The last day after check out, Simone picked the restaurant where we would eat lunch before heading home. She decided we would eat at Applebees. This was big too because we hadn't tried eating there before and we had to pass his favorite - Frisch's - on the way to Applebees. Again, he ordered "cheese pizza and water with no ice" as well as a side of french fries. He ate and ate and ate. So, maybe we didn't change up what we ordered that much but the pizzas were each a little different (different crusts, etc) not to mention these were places we couldn't get him to go to before without a meltdown!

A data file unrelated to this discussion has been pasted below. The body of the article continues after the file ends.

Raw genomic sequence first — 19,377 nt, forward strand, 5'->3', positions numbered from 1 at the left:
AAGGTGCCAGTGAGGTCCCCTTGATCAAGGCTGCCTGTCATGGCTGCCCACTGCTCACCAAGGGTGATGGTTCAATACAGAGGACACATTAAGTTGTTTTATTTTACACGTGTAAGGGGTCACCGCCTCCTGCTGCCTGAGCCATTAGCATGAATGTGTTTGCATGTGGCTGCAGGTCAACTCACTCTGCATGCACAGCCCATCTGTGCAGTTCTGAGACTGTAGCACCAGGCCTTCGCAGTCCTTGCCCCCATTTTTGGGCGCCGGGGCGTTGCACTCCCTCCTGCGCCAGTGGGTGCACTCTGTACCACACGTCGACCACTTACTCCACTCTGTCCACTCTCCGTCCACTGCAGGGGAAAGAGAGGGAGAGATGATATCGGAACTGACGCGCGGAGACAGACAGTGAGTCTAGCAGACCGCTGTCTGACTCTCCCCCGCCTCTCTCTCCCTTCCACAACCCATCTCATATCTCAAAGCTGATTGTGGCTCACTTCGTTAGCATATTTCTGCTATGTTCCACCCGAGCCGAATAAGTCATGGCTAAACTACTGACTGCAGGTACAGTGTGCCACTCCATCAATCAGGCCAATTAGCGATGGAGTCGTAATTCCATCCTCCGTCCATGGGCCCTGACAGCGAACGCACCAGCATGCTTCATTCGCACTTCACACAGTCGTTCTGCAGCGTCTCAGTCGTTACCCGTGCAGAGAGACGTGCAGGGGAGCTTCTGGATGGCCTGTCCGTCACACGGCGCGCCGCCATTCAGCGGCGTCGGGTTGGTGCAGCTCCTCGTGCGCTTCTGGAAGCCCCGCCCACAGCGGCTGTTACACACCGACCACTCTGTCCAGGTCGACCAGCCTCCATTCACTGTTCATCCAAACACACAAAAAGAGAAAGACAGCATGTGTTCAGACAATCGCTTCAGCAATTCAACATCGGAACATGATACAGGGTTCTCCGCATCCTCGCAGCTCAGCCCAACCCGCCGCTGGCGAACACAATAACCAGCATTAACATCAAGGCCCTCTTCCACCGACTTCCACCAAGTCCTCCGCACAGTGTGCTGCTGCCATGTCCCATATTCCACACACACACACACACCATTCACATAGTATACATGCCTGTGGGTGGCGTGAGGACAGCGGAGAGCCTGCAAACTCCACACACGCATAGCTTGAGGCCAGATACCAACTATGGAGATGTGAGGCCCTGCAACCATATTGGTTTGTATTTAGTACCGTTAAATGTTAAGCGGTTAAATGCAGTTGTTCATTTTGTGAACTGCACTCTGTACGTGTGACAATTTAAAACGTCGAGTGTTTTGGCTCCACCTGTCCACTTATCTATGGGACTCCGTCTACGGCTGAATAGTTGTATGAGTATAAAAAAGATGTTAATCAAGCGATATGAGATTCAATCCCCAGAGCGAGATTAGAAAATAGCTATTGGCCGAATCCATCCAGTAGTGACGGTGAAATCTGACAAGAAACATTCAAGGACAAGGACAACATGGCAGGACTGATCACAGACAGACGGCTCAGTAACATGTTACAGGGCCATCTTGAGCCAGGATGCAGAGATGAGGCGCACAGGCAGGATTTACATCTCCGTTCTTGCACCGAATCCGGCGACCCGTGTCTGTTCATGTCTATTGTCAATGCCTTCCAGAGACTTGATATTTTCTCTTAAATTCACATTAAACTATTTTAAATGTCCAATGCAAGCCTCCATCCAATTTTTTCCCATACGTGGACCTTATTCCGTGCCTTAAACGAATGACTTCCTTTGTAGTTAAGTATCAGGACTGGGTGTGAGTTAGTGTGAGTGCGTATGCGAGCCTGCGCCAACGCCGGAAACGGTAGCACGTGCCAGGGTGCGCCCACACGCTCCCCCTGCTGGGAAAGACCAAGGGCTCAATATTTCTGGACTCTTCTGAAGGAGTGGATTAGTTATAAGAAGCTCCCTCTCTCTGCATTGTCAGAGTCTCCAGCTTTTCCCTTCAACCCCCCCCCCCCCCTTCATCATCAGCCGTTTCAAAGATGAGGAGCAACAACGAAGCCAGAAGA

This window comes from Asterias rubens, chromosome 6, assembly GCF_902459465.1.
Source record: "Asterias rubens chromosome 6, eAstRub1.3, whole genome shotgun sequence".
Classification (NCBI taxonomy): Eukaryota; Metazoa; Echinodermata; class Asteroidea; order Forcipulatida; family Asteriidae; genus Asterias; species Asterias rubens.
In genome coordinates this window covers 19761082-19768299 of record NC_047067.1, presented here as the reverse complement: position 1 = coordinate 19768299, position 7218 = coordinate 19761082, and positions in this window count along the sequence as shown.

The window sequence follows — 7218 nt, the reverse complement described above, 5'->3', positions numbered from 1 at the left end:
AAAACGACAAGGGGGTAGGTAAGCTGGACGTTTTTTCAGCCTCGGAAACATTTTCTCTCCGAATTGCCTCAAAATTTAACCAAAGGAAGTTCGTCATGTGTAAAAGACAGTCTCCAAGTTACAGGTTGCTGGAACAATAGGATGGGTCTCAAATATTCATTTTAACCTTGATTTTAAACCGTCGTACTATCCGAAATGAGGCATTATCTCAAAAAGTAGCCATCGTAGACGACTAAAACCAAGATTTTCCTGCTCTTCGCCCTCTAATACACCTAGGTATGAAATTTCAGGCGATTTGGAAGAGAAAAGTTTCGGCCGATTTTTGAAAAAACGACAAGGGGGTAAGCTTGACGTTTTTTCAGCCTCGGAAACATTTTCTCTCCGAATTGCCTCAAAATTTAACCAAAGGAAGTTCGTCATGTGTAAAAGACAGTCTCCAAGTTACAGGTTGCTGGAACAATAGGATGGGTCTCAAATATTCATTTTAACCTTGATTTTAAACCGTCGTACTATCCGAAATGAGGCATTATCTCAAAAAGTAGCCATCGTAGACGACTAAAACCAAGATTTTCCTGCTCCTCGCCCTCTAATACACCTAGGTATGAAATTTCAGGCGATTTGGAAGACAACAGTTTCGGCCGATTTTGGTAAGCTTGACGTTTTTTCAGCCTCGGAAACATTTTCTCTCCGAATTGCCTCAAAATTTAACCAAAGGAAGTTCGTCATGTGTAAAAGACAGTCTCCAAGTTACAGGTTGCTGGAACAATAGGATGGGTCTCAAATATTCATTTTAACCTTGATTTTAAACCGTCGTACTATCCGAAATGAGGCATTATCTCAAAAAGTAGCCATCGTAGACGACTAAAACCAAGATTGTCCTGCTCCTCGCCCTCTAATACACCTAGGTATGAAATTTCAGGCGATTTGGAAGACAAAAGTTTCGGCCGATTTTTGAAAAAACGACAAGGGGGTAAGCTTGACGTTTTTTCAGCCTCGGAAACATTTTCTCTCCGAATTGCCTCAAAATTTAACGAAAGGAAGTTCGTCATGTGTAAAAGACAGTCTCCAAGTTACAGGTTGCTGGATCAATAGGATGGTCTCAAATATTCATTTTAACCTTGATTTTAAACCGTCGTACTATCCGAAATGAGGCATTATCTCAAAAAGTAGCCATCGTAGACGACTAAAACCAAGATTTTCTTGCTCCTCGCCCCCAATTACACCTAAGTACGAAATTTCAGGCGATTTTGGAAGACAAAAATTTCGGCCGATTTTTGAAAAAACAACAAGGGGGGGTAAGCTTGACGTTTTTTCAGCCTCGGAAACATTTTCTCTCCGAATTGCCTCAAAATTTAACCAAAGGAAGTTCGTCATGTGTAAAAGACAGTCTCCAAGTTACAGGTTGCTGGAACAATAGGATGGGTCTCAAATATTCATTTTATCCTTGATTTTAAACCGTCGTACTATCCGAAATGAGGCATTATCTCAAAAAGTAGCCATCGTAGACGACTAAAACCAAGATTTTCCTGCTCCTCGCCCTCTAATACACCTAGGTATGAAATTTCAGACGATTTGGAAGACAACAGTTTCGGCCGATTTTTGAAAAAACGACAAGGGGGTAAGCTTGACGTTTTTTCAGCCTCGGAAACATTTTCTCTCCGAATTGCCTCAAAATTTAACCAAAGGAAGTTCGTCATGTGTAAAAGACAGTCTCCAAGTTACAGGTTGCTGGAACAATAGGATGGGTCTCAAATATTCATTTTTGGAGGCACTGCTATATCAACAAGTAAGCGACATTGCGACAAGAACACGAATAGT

Since we have been home, there have been issues with repetitive behaviors and recently obsessing about when we are coloring eggs and if there are cracks in the eggs but he has come so far that I can't complain about that.

Tomorrow, Easter, will be another big test - big family gathering at my mother-in-law's with more than 50 people. These large family gatherings have always a challenge. Alex usually tells us when he is ready to go home. We have learned not to push it too long and just leave when we need to. I am hopeful he will eat something there and usually take some food with me that I know he will eat.

The holidays are always stressful especially when there is a big break from school involved. Overall I am happy about how well it has gone. I just hope I didn't jinx it!

Happy Easter!